The family feelings were just as strong in this group as among the Puritans, but different in substance. There was much more emphasis on the extended family. Members of the same extended family tended to settle together and stay near each other. The unit of residence was the nuclear family, but the unit of association was the extended family. They flocked together in neighborhoods and buried their dead in family plots. (Unlike New England where there were common burial grounds in each town.) The terms "brother" and "cousin" were used more loosely--and can't always be taken literally when found in records. Households often included servants, lodgers and visitors. All were treated as family as long as they were in the household. Virginians didn't seem to be suspicious of strangers as New Englanders were.

In Virginia, families tended to be smaller--mainly because the death rate was much higher. There were more step-relationships for the same reason. This group shared the Puritans' strong imperative to marry. Bachelors and spinsters were condemned as unnatural and dangerous to society. But marriage was not a contract as in New England it was a indissoluble union, a sacred knot that could not be untied. All marriages were performed in the state church (Anglican) and divorce was not allowed. There were 5 required steps to marriage: espousal, banns, religious ceremony, marriage feast, sexual consummation. Written permission from parents was required. Love was not thought to be necessary before marriage. When it didn't occur before, it was expected to follow. Parents had an active role in marriage decisions but didn't usually force a child to marry against his/her will. First cousin marriages were okay in Virginia and often happened. This followed their pattern of "keep it in the family". Marriage feasts were elaborate--unlike New England where they weren't allowed. The average age at marriage for a male was about the same as in New England, 25-26, but for females it was younger, 18-20. Some men did not marry because there simply weren't enough women to go around. Sexual relationships were supposed to be confined to marriage, but punishments were not so severe as in New England and females were punished more severely than males.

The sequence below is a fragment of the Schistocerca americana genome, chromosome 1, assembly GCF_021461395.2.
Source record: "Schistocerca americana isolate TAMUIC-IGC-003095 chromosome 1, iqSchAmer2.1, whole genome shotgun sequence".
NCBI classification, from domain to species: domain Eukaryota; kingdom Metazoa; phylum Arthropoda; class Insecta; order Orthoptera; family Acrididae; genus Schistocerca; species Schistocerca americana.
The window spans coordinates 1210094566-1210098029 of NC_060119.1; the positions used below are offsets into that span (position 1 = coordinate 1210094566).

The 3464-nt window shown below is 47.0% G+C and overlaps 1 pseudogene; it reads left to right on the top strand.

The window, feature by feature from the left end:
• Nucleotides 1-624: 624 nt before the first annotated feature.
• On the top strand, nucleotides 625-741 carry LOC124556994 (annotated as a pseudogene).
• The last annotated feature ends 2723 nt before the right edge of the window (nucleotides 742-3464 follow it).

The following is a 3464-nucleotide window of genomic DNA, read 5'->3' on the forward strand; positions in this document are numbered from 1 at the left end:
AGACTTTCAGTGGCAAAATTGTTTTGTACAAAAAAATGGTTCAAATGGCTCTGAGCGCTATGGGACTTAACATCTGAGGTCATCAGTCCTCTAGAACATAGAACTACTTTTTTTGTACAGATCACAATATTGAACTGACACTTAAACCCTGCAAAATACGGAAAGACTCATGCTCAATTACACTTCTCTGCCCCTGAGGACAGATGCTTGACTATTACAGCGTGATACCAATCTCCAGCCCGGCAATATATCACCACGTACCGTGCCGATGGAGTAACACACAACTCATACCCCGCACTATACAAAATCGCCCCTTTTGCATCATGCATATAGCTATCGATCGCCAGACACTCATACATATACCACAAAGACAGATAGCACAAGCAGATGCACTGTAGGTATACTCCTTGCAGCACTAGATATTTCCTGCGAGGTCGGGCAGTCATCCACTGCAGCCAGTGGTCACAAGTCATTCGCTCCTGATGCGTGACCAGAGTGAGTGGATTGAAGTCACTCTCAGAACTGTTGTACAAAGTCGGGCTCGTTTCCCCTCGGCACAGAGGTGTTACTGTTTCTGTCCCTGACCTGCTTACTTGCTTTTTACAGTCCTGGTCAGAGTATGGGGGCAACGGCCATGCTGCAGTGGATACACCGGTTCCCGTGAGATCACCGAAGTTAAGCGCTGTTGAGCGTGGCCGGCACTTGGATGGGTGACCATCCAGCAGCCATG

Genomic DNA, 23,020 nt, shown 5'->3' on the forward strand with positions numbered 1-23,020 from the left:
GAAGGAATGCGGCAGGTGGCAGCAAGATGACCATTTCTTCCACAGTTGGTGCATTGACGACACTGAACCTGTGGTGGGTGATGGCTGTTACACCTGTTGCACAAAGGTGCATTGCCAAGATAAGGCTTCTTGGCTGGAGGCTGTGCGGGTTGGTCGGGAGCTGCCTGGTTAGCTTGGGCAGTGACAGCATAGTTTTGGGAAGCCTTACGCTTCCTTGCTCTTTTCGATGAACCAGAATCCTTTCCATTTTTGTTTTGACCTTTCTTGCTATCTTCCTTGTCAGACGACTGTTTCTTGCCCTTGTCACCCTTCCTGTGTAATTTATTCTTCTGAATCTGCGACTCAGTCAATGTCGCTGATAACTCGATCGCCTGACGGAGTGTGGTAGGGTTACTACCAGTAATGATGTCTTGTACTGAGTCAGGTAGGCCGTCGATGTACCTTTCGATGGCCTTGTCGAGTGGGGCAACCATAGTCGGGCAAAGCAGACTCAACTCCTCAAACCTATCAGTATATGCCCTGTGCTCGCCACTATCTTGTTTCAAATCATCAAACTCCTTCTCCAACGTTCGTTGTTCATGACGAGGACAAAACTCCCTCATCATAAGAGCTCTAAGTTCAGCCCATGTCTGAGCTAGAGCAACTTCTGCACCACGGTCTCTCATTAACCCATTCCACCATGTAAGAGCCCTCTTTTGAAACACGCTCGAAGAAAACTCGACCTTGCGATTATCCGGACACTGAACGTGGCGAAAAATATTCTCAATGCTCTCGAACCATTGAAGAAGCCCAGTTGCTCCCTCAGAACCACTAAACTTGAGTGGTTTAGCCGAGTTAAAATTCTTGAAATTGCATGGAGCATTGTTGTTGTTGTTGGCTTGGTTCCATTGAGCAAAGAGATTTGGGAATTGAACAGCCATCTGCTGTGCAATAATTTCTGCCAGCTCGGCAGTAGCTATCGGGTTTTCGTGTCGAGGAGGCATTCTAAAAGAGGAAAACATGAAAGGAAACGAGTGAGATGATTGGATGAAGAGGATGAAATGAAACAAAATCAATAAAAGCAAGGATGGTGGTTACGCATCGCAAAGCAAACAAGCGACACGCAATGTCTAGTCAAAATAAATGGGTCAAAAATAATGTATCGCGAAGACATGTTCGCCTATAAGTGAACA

The naming patterns for children followed the customs of Southwest England. Children were often named for family members, but in a different pattern than New England. The eldest son was named for his paternal grandfather, next son for the maternal grandfather, next for the father. The same pattern was used for girls. They used fewer Biblical names than in New England and often named children for Kings and Knights--favorites were Robert, Richard, Edward, George, and Charles. They also used names of Christian saints not found in the Bible and English folk names--favorites were Margaret, Jane, Catherine, Frances, and Alice. But the Biblical names of Mary, Elizabeth and Sarah were just as popular as in New England. Infant Christening was practiced.

The parents in Virginia were more indulgent than the parents in New England. Children were actually encouraged to be self-willed, but they were also expected to observe some rather elaborate rituals of self-restraint. The elder patriarch idea was very strong and much ritual surrounded it also. There were few schools. Children of the elite class were educated at home and the poor remained illiterate. There were no townships as in New England. People settled on plantations and there were small market villages.

The best source of records is the Episcopal Church, where all baptisms, marriages and deaths were recorded. There was a period of about 100 years when everyone had to do these things in the state church, even if not a member.

If you would like to study these groups in more depth, I recommend that you read the book, ALBION'S SEED: FOUR BRITISH FOLKWAYS IN AMERICA by David Hackett Fischer, Oxford University Press, 1989. Much (but not all) of the material in this "Recipe" is from that book.


This Popular British Candy Is Coming to America - Recipes

REPRINTED WITH PERMISSION